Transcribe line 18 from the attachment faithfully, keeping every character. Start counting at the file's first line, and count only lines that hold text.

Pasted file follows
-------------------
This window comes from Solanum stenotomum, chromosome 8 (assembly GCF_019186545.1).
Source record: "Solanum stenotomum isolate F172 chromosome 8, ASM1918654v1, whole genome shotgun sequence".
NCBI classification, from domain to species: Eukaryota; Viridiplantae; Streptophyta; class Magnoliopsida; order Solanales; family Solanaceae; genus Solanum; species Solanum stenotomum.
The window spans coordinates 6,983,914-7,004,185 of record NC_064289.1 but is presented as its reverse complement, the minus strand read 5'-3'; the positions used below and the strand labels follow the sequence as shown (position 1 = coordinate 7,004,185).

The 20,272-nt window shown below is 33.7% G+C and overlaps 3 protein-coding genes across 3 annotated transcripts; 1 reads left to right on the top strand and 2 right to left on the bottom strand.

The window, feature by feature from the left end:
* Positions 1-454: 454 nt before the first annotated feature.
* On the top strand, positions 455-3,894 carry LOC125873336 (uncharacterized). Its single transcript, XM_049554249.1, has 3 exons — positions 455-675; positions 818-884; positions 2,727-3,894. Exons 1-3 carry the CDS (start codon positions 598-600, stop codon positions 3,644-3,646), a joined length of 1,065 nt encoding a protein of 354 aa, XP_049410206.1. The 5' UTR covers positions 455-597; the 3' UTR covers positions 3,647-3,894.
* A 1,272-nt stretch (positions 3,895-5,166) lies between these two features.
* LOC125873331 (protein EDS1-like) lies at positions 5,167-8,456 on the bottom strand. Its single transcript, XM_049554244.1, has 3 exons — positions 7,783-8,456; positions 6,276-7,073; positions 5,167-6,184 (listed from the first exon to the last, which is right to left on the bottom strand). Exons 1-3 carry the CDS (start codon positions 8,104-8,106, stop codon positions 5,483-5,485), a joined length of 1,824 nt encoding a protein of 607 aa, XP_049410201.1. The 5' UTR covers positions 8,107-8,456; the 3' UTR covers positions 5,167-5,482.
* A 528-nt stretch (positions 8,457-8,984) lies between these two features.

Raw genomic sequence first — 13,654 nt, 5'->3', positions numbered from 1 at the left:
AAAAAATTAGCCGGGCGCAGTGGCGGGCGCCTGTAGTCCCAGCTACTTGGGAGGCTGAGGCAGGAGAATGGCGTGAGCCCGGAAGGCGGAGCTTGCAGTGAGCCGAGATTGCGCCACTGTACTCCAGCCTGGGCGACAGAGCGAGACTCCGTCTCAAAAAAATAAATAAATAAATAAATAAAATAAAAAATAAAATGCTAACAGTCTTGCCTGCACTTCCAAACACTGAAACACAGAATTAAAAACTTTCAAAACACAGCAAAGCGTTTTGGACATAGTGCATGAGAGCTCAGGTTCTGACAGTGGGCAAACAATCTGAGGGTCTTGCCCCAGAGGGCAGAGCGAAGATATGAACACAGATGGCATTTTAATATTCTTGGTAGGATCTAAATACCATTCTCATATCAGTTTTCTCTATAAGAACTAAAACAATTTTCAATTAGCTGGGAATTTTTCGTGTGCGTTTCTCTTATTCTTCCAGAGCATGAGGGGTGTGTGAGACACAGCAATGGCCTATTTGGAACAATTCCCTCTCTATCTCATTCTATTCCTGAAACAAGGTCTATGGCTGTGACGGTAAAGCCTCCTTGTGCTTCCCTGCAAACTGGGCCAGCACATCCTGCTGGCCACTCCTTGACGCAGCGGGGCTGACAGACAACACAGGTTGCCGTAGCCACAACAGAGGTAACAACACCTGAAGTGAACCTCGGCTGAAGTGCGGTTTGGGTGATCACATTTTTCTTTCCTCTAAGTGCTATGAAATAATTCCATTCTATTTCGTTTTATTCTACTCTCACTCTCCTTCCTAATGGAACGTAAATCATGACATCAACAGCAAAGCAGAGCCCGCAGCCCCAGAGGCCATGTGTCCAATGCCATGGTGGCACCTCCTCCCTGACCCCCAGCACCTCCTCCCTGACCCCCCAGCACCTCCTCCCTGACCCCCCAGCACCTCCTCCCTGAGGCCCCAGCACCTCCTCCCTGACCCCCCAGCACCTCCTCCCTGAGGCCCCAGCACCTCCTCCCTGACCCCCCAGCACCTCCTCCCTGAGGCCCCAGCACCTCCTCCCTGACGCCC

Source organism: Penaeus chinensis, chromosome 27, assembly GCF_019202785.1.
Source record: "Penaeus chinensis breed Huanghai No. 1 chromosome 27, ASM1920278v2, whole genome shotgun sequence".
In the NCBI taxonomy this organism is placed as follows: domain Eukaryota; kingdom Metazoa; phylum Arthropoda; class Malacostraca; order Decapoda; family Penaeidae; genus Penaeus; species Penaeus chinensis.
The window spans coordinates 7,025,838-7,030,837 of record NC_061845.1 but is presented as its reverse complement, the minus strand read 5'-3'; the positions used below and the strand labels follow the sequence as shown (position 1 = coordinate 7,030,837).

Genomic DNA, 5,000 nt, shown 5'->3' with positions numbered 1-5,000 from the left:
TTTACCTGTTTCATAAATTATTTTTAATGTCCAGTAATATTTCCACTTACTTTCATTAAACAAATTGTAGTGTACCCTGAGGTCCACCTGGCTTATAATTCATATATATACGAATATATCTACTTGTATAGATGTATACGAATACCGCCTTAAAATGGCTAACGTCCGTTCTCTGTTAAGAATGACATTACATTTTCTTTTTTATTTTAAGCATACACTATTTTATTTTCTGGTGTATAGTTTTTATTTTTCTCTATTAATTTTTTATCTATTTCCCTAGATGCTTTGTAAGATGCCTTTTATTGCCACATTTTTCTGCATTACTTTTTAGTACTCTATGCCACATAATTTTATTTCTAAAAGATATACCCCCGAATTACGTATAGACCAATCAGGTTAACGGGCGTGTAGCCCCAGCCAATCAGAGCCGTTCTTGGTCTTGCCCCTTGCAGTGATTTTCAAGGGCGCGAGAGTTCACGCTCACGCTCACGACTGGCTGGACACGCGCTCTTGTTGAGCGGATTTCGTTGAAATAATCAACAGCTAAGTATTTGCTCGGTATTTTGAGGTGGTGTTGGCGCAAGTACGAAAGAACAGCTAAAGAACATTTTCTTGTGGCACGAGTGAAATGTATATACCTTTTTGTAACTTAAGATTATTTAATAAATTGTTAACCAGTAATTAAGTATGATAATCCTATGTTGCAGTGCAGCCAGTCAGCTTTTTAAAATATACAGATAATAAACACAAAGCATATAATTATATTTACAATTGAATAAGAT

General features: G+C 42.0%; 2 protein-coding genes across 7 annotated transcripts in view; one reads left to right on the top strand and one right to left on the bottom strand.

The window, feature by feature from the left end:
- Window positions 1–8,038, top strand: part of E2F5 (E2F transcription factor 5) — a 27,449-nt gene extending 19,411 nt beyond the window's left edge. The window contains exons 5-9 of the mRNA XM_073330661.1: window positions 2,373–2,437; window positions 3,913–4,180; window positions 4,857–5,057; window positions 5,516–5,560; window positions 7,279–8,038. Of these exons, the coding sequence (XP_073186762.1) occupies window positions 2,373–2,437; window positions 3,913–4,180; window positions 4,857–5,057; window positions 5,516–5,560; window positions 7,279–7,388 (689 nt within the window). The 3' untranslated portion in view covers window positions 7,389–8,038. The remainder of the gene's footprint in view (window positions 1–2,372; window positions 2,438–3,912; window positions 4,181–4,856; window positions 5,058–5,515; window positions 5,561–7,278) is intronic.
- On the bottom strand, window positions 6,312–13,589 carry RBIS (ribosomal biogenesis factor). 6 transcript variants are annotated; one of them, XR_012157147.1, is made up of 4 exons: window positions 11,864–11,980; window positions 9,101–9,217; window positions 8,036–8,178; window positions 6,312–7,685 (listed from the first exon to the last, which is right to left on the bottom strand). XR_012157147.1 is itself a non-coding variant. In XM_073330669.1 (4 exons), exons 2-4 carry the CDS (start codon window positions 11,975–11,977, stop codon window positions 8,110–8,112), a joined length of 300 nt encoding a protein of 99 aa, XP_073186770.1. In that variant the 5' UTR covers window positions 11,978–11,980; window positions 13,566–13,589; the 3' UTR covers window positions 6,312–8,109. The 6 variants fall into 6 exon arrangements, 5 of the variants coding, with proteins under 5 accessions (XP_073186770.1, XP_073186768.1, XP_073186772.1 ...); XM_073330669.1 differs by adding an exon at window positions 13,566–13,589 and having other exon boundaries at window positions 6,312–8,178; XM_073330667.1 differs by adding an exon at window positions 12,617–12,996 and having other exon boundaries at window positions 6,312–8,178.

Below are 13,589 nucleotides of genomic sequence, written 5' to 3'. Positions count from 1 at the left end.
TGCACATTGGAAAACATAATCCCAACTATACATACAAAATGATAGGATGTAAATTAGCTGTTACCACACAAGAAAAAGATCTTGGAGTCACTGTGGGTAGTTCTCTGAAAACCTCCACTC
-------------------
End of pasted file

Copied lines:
Genomic DNA, 5,000 nt, shown 5'->3' with positions numbered 1-5,000 from the left: